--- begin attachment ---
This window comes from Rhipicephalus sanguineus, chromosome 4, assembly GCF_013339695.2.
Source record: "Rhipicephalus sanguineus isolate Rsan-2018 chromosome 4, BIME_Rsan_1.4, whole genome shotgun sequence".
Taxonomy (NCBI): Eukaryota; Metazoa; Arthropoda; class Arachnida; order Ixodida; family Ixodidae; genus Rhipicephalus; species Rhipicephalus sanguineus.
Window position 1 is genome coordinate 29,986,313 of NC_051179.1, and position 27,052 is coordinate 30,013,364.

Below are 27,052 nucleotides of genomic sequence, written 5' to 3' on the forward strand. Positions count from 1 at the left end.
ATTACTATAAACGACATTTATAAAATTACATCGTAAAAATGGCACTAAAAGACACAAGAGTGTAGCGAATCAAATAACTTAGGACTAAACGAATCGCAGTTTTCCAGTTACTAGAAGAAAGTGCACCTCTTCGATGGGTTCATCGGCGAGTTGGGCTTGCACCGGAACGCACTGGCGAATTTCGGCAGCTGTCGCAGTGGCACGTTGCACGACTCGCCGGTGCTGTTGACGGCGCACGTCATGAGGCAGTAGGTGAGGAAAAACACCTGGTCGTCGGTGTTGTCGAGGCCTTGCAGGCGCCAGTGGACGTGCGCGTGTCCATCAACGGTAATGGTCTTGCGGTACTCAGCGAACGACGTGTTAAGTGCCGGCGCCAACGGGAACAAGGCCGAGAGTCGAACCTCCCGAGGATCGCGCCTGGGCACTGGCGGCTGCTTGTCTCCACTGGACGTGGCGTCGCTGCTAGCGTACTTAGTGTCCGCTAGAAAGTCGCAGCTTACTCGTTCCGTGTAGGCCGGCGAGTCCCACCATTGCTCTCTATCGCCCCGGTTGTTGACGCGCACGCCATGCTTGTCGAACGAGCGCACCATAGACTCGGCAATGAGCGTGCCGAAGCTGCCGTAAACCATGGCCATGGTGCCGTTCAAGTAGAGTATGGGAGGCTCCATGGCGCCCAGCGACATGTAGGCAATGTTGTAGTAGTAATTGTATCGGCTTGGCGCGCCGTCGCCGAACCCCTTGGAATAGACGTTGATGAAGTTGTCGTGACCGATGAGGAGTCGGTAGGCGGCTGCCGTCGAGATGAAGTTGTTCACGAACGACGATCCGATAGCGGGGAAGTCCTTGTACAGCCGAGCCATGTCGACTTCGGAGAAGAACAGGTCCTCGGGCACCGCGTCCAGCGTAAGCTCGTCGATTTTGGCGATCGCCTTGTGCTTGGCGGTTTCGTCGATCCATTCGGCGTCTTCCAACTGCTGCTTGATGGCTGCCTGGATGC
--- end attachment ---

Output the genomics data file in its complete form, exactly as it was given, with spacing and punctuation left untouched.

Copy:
This window comes from Rhipicephalus sanguineus, chromosome 4, assembly GCF_013339695.2.
Source record: "Rhipicephalus sanguineus isolate Rsan-2018 chromosome 4, BIME_Rsan_1.4, whole genome shotgun sequence".
Taxonomy (NCBI): Eukaryota; Metazoa; Arthropoda; class Arachnida; order Ixodida; family Ixodidae; genus Rhipicephalus; species Rhipicephalus sanguineus.
Window position 1 is genome coordinate 29,986,313 of NC_051179.1, and position 27,052 is coordinate 30,013,364.

Below are 27,052 nucleotides of genomic sequence, written 5' to 3' on the forward strand. Positions count from 1 at the left end.
ATTACTATAAACGACATTTATAAAATTACATCGTAAAAATGGCACTAAAAGACACAAGAGTGTAGCGAATCAAATAACTTAGGACTAAACGAATCGCAGTTTTCCAGTTACTAGAAGAAAGTGCACCTCTTCGATGGGTTCATCGGCGAGTTGGGCTTGCACCGGAACGCACTGGCGAATTTCGGCAGCTGTCGCAGTGGCACGTTGCACGACTCGCCGGTGCTGTTGACGGCGCACGTCATGAGGCAGTAGGTGAGGAAAAACACCTGGTCGTCGGTGTTGTCGAGGCCTTGCAGGCGCCAGTGGACGTGCGCGTGTCCATCAACGGTAATGGTCTTGCGGTACTCAGCGAACGACGTGTTAAGTGCCGGCGCCAACGGGAACAAGGCCGAGAGTCGAACCTCCCGAGGATCGCGCCTGGGCACTGGCGGCTGCTTGTCTCCACTGGACGTGGCGTCGCTGCTAGCGTACTTAGTGTCCGCTAGAAAGTCGCAGCTTACTCGTTCCGTGTAGGCCGGCGAGTCCCACCATTGCTCTCTATCGCCCCGGTTGTTGACGCGCACGCCATGCTTGTCGAACGAGCGCACCATAGACTCGGCAATGAGCGTGCCGAAGCTGCCGTAAACCATGGCCATGGTGCCGTTCAAGTAGAGTATGGGAGGCTCCATGGCGCCCAGCGACATGTAGGCAATGTTGTAGTAGTAATTGTATCGGCTTGGCGCGCCGTCGCCGAACCCCTTGGAATAGACGTTGATGAAGTTGTCGTGACCGATGAGGAGTCGGTAGGCGGCTGCCGTCGAGATGAAGTTGTTCACGAACGACGATCCGATAGCGGGGAAGTCCTTGTACAGCCGAGCCATGTCGACTTCGGAGAAGAACAGGTCCTCGGGCACCGCGTCCAGCGTAAGCTCGTCGATTTTGGCGATCGCCTTGTGCTTGGCGGTTTCGTCGATCCATTCGGCGTCTTCCAACTGCTGCTTGATGGCTGCCTGGATGC